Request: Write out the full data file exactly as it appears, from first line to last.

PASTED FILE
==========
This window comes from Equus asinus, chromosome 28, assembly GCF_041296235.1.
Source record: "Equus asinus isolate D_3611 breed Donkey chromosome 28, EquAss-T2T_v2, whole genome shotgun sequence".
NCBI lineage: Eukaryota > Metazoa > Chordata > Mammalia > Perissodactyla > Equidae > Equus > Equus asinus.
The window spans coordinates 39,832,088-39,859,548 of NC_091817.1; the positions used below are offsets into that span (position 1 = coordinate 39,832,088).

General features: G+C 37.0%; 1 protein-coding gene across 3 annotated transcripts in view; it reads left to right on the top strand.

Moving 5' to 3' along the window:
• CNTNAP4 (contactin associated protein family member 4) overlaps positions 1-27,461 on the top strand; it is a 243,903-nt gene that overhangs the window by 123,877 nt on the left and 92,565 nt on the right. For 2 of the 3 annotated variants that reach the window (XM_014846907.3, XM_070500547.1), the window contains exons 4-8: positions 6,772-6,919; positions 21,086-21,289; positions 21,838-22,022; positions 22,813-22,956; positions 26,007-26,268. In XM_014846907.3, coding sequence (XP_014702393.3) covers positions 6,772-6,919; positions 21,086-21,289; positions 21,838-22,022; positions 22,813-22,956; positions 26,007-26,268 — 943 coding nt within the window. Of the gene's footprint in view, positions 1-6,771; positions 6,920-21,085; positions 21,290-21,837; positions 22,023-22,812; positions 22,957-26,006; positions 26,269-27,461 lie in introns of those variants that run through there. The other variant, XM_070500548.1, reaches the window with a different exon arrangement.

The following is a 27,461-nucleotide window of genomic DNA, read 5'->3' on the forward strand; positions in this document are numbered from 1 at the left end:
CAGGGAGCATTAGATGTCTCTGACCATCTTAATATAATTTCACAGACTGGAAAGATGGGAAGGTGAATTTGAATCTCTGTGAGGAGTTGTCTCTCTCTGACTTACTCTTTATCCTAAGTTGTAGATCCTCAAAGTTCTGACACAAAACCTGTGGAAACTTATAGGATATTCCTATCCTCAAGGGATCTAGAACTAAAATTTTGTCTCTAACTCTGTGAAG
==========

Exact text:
This window comes from Equus asinus, chromosome 28, assembly GCF_041296235.1.
Source record: "Equus asinus isolate D_3611 breed Donkey chromosome 28, EquAss-T2T_v2, whole genome shotgun sequence".
NCBI lineage: Eukaryota > Metazoa > Chordata > Mammalia > Perissodactyla > Equidae > Equus > Equus asinus.
The window spans coordinates 39,832,088-39,859,548 of NC_091817.1; the positions used below are offsets into that span (position 1 = coordinate 39,832,088).

General features: G+C 37.0%; 1 protein-coding gene across 3 annotated transcripts in view; it reads left to right on the top strand.

Moving 5' to 3' along the window:
• CNTNAP4 (contactin associated protein family member 4) overlaps positions 1-27,461 on the top strand; it is a 243,903-nt gene that overhangs the window by 123,877 nt on the left and 92,565 nt on the right. For 2 of the 3 annotated variants that reach the window (XM_014846907.3, XM_070500547.1), the window contains exons 4-8: positions 6,772-6,919; positions 21,086-21,289; positions 21,838-22,022; positions 22,813-22,956; positions 26,007-26,268. In XM_014846907.3, coding sequence (XP_014702393.3) covers positions 6,772-6,919; positions 21,086-21,289; positions 21,838-22,022; positions 22,813-22,956; positions 26,007-26,268 — 943 coding nt within the window. Of the gene's footprint in view, positions 1-6,771; positions 6,920-21,085; positions 21,290-21,837; positions 22,023-22,812; positions 22,957-26,006; positions 26,269-27,461 lie in introns of those variants that run through there. The other variant, XM_070500548.1, reaches the window with a different exon arrangement.

The following is a 27,461-nucleotide window of genomic DNA, read 5'->3' on the forward strand; positions in this document are numbered from 1 at the left end:
CAGGGAGCATTAGATGTCTCTGACCATCTTAATATAATTTCACAGACTGGAAAGATGGGAAGGTGAATTTGAATCTCTGTGAGGAGTTGTCTCTCTCTGACTTACTCTTTATCCTAAGTTGTAGATCCTCAAAGTTCTGACACAAAACCTGTGGAAACTTATAGGATATTCCTATCCTCAAGGGATCTAGAACTAAAATTTTGTCTCTAACTCTGTGAAG